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Nowadays many inverter ACs come with energy saver modes claiming to run at 80% 60% etc…

In this case wouldnt the cooling capacity also decrease? For eg if the AC is running at 60%, the AC compressor would have to run for a longer time to maintain the desired temperature right? Which means it might forever run at that 60% to maintain that temperature?

At normal mode, my understanding is that inverter compressors would slow down (at desired temperature) and thereby power consumption would be less automatically. Wouldnt it then range between 100% and whatever is the lowest value.So wouldnt that be more efficient than the user setting the value on their own?

To sum up my question is when is it ideal to use the power save options of an AC? and are there scenarios where this can be counterproductive?

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Inverter ACs are more efficient because a compressor running all the time at 50% is more efficient than a compressor that runs at 100% half the time. This is because the 100% compressor has maximized losses, which increase with the cube of the flow, while cooling is proportional to flow.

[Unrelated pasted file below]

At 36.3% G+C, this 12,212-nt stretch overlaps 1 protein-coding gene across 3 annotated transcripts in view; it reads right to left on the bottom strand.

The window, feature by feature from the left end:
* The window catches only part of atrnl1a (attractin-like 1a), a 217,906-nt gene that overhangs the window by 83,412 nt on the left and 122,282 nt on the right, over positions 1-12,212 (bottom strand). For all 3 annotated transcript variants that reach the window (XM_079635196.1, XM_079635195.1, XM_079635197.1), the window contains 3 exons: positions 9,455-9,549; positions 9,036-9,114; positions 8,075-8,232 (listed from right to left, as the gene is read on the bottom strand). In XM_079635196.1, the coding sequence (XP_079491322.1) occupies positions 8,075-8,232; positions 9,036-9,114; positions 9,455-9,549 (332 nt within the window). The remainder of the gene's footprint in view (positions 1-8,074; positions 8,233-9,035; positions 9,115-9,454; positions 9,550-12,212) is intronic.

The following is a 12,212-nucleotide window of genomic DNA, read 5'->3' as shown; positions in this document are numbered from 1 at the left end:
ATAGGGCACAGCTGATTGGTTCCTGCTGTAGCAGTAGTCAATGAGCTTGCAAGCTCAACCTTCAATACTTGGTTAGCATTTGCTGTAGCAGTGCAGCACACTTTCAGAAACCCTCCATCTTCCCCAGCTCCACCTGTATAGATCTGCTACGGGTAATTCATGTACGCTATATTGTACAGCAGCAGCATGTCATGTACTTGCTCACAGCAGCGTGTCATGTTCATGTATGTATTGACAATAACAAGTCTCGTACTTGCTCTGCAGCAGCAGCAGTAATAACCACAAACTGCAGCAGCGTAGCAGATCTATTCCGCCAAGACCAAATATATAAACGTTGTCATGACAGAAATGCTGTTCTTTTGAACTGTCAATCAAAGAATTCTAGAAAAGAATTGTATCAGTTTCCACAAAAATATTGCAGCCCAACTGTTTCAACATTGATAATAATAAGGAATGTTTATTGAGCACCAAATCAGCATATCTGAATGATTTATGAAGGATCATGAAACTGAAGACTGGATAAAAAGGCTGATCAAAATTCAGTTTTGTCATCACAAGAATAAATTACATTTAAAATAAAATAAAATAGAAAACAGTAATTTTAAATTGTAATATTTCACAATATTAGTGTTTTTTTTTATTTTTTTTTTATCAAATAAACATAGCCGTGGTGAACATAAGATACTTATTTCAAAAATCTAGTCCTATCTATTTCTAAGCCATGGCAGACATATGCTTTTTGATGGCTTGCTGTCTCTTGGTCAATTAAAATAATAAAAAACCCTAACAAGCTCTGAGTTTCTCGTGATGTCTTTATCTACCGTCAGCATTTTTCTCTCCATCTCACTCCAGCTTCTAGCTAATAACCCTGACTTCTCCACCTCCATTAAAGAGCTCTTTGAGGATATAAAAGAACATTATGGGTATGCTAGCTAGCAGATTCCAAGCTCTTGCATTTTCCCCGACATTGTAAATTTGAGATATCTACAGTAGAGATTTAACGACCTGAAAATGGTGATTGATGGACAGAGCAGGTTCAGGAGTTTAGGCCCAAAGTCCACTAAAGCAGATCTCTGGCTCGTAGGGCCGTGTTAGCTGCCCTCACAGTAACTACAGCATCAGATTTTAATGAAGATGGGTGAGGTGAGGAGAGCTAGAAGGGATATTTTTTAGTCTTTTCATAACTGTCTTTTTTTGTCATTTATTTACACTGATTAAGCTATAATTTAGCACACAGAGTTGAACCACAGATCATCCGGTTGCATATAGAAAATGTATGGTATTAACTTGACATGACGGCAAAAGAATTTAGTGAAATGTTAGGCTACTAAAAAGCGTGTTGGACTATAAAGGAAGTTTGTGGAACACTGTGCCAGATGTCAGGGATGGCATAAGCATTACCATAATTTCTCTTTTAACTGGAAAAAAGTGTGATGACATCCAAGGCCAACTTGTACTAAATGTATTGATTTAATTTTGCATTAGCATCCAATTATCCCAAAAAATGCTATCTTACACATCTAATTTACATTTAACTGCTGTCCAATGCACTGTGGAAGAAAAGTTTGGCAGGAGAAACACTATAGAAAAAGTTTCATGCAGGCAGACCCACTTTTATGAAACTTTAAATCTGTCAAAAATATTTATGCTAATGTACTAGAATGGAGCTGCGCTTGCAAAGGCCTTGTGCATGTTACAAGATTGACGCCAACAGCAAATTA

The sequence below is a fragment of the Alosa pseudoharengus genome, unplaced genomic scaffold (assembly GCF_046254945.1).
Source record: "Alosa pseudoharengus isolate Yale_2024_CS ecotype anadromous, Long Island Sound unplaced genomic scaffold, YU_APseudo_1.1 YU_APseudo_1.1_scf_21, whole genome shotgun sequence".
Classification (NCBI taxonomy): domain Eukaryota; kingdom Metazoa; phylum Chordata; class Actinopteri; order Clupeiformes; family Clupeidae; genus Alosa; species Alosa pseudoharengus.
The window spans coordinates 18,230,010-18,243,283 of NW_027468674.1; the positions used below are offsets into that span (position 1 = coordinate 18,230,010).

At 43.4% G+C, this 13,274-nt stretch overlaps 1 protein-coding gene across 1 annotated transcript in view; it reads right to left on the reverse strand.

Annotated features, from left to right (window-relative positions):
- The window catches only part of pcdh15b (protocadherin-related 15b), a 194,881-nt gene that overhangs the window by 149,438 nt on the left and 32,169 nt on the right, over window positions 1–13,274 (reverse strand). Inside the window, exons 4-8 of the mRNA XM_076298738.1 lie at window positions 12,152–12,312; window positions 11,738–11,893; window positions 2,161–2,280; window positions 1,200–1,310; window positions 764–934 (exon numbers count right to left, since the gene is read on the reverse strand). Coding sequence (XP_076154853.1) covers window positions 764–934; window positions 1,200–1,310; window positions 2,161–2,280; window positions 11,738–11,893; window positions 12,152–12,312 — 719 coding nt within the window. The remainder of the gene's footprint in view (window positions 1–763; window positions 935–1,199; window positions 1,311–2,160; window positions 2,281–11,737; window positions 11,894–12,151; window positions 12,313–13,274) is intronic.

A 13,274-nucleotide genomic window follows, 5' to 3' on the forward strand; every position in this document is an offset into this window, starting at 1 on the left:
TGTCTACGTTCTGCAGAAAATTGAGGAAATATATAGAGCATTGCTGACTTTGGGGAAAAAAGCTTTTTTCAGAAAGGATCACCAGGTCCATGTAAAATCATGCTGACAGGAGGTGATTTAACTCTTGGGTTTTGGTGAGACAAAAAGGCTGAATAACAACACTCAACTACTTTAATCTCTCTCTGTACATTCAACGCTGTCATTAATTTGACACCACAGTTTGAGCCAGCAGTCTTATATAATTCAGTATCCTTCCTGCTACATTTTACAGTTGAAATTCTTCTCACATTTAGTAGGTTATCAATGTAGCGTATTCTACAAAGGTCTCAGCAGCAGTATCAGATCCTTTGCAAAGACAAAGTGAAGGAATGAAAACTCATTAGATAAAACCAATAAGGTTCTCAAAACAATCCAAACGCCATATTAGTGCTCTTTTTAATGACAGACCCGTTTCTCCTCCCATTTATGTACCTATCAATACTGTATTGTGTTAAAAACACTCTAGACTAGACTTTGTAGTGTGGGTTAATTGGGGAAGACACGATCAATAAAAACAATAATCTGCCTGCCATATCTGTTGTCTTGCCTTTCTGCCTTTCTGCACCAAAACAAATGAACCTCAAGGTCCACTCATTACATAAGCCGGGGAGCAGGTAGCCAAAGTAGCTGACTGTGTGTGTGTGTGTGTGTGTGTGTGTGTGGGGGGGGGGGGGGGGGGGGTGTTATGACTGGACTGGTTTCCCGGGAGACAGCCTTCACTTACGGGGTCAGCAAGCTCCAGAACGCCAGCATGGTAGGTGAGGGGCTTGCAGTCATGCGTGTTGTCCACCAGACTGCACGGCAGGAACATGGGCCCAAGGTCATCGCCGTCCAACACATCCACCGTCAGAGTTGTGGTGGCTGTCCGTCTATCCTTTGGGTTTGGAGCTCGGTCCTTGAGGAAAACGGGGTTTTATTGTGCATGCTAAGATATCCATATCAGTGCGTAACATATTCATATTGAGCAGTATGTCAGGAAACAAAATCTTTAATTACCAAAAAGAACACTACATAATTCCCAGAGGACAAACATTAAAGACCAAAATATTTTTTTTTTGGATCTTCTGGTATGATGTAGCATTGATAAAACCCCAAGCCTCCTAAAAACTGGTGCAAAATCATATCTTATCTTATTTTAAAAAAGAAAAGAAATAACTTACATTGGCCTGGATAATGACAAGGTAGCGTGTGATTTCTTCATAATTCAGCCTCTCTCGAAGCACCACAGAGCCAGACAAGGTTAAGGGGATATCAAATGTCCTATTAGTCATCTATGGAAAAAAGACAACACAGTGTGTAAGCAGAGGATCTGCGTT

So the ability of the inverter system to slow down the compressor to meet actual demand lowers our losses and results in a more efficient system.

Your example of setting a system to run at 60% or 80% would act similarly. It is saving money at the expense of maximum cooling ability. Such a system would take longer to cool an area down but the cooling would cost less.

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  • $\begingroup$ But if the AC were sunning at 40%/60% power ("Energy saving mode")....Wouldn't it take more time (more compressor running time) for the AC to maintain the same temperature? Thus wouldn't the overall power consumption be the same? $\endgroup$ Apr 15, 2023 at 13:25
  • $\begingroup$ @VipinMenon, running at half speed for twice as long uses less energy due to losses vs cooling. $\endgroup$
    – Tiger Guy
    Apr 15, 2023 at 15:38

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